Back in Lee Hall, Arthur Southern and Mason Blackwell spend six hours a day in their workspaces making PPE parts for first responders, mere weeks after receiving their master’s degrees in architecture. Even though they are doing this instead of embarking on the first steps of their careers, both are grateful for the opportunity.

“I was not able to get a job elsewhere right now, so figured I might as well help out where I can,” said Southern. “Not everyone has this kind of ability or these machines, and there’s a shortage, so someone needs to help out. I don’t see this as stopping my life plan – it’s just a pause.”

It’s a selfless sentiment seen time and again among the Clemson community since the crisis began.

A man helps another man put on a white suit with hood and helmet while another man watches and points
Captain William Shiver (left) and Lt. Randal McJunkin (right) help fellow Clemson firefighter and EMT Ellis Roberts put on a powered air-purifying respirator (PAPR) at the Clemson fire substation in Central, S.C.

As soon as the word “pandemic” started seeping into the national lexicon, Arwood and a team from Occupational and Environmental Safety (OES) began reaching out to anyone on campus with a lab or shop to see if they would donate PPE they might not need during the modified operations. The response was immediate.

“We put the call out, and people were very generous,” said Arwood. “We collected all the things that people shared with us and put it into a central inventory that we have been providing to the Sullivan Health Center, Redfern Health Center, CUPD and the fire department as needed.”

As a state agency, Clemson works in concert with the South Carolina Emergency Management Division (SCEMD) and reports PPE burn rates to the agency on a daily basis. Counties and other state agencies do the same reporting so SCEMD can anticipate PPE needs and step in if there are supply shortages with a specific agency.

“We have not yet needed to request PPE from SCEMD, but we could,” said Arwood. “We’ve been fortunate. Between the supplies our first responders and medical providers had when this started, the donation inventory that our labs and shops around the state shared with us and the 3-D-printed face shields, we’ve not had to pull from the stockpile. There was a push for a little while at the beginning, but I think things have leveled off and our burn rate is very low right now. Fortunately, social distancing is working.”

A man wearing black gloves adjusts adjusts the hood of his white full body suit
Clemson firefighter and EMT Ellis Roberts tries on a powered air-purifying respirator (PAPR) at the Clemson fire substation in Central, S.C., May 21, 2020. (Photo by Ken Scar)

Many other steps are being taken in anticipation of a return to campus operations. Jim Grieger, Clemson’s executive director for occupational and environmental safety, is leading a group that’s assessing and preparing for students to be back on campus. This includes working with Clemson’s procurement office to explore options to acquire more than 50,000 cloth masks for every student, faculty and staff member. The team also ordered and received thousands of disposable KN95 cloth face coverings.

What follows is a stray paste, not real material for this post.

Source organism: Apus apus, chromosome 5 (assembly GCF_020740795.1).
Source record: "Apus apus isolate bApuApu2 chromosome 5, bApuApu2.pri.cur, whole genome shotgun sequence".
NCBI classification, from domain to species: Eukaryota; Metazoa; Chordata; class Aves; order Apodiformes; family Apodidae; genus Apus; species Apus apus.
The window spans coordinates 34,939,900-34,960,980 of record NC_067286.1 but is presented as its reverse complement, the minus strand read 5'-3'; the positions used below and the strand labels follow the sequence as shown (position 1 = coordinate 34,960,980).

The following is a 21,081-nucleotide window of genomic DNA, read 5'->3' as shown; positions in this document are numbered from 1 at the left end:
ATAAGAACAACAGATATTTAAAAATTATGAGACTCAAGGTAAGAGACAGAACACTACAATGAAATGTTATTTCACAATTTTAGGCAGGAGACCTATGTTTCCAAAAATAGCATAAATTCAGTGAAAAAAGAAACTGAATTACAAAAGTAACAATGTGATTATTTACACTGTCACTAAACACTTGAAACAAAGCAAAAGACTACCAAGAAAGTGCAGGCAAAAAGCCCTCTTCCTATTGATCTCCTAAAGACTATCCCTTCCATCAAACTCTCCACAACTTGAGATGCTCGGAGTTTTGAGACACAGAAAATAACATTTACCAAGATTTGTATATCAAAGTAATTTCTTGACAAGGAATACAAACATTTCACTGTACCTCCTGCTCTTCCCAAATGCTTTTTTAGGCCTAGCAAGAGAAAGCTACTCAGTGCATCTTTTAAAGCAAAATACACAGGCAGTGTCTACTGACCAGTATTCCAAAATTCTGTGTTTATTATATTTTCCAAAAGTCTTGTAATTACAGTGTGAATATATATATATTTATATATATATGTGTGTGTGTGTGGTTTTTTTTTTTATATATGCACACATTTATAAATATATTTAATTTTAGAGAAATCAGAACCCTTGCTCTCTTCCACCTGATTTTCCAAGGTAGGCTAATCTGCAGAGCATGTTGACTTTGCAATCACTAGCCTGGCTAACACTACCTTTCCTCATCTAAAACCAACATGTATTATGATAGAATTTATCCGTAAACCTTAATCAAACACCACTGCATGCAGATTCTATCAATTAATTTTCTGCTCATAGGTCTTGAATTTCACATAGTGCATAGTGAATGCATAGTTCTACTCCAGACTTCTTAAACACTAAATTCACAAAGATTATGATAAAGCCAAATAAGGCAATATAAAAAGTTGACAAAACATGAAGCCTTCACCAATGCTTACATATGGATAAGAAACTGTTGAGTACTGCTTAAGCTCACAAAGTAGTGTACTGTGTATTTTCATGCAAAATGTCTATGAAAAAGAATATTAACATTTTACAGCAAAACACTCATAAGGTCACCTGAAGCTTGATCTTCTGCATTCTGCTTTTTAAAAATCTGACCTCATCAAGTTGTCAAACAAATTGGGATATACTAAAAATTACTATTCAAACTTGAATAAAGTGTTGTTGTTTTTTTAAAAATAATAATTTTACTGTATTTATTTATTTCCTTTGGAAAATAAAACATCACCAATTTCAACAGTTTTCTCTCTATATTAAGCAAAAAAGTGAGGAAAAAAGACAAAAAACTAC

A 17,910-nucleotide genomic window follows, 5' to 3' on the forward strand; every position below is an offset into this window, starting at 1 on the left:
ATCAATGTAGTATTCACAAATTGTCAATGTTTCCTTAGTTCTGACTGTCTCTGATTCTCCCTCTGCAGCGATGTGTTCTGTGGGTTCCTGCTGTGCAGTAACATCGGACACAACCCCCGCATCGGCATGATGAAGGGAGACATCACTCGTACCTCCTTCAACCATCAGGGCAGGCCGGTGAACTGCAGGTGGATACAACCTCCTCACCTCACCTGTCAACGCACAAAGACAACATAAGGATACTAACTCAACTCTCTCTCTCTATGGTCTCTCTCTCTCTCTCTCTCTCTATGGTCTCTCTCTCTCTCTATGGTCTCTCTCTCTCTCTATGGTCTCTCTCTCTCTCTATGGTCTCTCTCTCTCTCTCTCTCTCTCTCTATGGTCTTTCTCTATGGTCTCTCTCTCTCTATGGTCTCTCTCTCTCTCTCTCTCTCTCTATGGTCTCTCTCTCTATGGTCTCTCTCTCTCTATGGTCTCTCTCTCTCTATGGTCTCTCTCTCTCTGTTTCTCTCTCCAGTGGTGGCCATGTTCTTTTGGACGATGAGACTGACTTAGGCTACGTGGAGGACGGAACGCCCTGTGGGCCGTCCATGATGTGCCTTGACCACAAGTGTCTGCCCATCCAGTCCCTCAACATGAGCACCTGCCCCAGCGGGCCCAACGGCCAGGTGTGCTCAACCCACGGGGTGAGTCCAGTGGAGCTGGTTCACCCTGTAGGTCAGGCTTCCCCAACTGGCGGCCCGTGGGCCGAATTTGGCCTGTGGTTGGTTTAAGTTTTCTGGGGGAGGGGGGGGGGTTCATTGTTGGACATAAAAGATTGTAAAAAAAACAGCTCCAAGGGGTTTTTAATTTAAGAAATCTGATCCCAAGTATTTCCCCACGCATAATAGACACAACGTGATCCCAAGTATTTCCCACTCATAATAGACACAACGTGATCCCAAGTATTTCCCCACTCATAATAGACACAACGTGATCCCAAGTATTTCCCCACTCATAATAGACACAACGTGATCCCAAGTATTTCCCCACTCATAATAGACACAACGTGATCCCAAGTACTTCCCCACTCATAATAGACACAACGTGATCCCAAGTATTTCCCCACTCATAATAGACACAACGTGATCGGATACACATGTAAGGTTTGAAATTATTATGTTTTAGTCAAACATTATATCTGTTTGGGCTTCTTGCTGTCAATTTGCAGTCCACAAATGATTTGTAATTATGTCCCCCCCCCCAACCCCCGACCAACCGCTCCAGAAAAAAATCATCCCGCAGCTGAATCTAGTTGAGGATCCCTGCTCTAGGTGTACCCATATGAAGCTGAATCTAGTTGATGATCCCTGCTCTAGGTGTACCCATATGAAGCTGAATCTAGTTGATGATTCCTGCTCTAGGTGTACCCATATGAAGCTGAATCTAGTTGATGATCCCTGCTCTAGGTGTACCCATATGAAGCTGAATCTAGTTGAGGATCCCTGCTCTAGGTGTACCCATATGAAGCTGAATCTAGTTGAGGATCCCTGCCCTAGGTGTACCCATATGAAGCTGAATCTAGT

Clemson has purchased three ultraviolet light sanitizers to be placed on campus, with CUFD and Redfern. This ultraviolet light technology disinfects N95 masks for re-use. Also, five powered air-purifying respirators (PAPR) that filter out contaminants in the air using a battery-operated blower have been secured for Clemson health care providers who treat the highest-risk patients.

“The overarching priority is the health and safety of students, faculty, staff and our community,” said Grieger. “Through the leadership of the Emergency Operations Center (EOC) every Clemson department is heavily involved with planning, assessment and operational modifications to prepare for a safe and successful return in the fall. We will be prepared to protect our Clemson community and look forward to seeing our students again.”

These are just a few of the preparations happening across every school, college, office and division at Clemson to ensure a smooth and safe return to on-campus learning as soon as possible.

When asked what a typical day might look like once on-campus operations resume, Arwood shrugged her shoulders and smiled.

“There’s not really a typical day right now. But whatever it looks like, we’ll be ready.”

An EMT sits in the back of an ambulance wearing a white full-body suit and respirator
Clemson firefighter and EMT Ellis Roberts wears a powered air-purifying respirator (PAPR) in the back of an ambulance at the Clemson fire substation in Central.

Research at Clemson – the war on COVID-19

Clemson researchers have stepped up to the plate in response to COVID-19. Click the links below to learn more about Clemson’s coronavirus research: